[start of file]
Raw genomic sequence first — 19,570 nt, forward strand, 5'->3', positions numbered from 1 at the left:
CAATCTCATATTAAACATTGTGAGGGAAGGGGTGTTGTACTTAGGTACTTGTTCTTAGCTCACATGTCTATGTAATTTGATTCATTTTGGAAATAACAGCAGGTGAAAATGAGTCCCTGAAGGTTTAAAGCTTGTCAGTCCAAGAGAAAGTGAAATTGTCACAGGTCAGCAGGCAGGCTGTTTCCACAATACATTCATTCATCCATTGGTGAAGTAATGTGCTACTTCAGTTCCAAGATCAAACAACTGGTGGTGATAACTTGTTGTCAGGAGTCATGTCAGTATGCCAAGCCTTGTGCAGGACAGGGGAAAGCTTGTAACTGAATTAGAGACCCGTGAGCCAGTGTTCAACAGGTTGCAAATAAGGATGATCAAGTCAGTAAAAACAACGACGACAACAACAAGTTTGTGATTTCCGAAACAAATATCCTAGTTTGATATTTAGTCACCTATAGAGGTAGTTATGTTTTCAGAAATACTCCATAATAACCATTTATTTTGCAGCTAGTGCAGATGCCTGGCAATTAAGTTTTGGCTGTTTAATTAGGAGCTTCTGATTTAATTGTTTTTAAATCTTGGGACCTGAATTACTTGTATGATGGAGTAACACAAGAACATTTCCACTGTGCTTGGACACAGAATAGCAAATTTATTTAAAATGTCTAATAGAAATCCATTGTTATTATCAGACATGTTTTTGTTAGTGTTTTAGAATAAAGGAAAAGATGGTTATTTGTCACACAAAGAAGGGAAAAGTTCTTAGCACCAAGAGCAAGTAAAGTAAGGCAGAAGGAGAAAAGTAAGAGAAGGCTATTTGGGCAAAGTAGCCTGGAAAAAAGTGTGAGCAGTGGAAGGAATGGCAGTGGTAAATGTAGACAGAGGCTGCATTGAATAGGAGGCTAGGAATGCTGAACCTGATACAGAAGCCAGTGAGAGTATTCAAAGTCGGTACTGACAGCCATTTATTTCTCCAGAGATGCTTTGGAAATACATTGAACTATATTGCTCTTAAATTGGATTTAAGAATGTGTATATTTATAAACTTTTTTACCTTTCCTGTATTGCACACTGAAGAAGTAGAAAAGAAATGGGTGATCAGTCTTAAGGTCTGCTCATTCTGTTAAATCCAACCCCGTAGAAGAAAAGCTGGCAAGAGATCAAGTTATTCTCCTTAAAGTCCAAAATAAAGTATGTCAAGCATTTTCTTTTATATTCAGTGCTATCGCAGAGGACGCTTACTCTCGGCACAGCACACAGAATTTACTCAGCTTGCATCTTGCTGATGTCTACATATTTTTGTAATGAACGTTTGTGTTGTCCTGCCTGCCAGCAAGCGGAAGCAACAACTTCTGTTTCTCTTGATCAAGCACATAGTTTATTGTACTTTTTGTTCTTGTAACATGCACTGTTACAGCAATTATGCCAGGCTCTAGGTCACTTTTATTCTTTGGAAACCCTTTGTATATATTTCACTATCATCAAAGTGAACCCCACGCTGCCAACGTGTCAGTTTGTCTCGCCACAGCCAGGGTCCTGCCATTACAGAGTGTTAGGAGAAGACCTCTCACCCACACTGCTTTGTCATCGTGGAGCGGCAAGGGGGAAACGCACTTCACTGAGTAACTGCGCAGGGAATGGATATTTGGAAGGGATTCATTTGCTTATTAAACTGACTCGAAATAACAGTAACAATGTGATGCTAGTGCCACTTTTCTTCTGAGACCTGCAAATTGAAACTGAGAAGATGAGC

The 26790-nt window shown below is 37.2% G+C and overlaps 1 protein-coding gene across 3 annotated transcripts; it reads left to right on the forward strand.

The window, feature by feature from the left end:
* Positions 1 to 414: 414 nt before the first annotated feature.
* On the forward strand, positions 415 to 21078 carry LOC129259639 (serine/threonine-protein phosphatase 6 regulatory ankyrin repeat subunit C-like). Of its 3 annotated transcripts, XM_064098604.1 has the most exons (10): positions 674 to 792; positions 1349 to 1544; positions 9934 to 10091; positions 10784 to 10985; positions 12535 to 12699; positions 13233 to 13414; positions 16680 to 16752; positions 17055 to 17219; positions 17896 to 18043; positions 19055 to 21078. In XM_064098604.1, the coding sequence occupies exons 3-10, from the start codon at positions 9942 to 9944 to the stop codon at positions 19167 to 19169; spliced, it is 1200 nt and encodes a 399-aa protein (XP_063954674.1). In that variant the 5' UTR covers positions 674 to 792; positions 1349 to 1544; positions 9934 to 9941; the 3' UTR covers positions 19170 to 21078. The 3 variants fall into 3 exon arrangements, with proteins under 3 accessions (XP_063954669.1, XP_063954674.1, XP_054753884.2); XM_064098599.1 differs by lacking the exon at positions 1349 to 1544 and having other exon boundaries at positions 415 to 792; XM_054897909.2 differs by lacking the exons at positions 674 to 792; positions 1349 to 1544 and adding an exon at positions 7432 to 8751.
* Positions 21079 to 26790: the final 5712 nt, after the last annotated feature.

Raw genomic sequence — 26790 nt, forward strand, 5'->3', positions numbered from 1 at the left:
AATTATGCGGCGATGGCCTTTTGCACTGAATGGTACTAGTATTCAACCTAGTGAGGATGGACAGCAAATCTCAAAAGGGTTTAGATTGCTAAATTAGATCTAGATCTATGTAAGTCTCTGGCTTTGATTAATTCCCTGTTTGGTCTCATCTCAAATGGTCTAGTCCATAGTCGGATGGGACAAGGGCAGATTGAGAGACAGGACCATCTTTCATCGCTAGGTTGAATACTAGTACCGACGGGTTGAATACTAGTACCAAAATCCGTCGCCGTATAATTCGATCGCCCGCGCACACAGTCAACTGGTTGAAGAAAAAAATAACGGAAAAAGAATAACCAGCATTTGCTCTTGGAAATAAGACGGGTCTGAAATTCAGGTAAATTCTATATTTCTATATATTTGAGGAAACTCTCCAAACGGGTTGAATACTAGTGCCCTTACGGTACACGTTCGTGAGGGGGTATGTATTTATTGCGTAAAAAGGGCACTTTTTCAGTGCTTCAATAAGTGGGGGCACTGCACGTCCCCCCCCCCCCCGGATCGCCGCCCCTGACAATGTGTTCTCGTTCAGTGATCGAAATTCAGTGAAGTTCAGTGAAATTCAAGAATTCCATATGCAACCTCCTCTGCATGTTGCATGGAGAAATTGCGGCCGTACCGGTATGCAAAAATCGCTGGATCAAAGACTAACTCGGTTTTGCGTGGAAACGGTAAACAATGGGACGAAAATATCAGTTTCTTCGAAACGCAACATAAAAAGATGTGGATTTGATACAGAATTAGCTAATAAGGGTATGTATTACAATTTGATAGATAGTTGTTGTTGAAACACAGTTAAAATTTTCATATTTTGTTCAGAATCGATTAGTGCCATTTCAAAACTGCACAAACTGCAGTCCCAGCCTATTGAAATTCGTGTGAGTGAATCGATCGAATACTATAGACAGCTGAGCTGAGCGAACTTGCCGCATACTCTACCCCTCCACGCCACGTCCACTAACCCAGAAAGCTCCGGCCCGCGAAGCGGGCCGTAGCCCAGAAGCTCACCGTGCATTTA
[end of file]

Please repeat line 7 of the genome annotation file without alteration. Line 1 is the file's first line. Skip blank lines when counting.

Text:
* Positions 21079 to 26790: the final 5712 nt, after the last annotated feature.